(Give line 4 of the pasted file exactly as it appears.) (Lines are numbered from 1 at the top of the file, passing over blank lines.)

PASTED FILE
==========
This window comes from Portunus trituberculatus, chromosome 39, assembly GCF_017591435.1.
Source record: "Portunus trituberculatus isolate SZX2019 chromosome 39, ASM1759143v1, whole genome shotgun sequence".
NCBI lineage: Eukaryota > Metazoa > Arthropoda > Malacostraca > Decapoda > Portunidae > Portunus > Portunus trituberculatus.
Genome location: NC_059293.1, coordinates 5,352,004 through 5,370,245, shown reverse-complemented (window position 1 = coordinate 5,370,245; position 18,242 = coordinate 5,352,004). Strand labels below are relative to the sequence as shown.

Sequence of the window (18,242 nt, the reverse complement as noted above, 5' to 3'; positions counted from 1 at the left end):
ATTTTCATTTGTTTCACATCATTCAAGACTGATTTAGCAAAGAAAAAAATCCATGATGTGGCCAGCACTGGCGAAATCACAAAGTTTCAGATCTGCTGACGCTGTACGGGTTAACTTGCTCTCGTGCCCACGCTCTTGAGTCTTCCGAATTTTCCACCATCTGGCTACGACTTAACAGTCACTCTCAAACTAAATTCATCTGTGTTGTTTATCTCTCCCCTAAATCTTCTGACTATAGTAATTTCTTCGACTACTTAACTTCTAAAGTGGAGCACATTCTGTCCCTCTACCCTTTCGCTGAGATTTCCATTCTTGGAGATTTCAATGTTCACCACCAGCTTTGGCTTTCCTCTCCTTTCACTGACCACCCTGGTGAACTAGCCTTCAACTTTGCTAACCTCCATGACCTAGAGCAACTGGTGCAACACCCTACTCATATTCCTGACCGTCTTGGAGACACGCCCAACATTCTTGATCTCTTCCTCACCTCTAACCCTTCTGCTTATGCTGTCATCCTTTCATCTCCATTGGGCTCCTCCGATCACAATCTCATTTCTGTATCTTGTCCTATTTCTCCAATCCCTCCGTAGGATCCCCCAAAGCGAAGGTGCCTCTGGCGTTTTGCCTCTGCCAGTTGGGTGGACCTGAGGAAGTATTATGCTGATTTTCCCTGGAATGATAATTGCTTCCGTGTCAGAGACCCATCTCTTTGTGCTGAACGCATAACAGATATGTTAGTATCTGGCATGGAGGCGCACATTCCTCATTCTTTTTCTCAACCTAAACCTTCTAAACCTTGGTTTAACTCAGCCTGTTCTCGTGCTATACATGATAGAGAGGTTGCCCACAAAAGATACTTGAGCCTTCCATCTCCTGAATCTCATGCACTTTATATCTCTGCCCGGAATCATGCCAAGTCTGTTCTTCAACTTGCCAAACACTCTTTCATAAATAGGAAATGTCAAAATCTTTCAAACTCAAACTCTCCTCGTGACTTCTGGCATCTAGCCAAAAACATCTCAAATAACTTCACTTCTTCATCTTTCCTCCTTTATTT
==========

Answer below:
Genome location: NC_059293.1, coordinates 5,352,004 through 5,370,245, shown reverse-complemented (window position 1 = coordinate 5,370,245; position 18,242 = coordinate 5,352,004). Strand labels below are relative to the sequence as shown.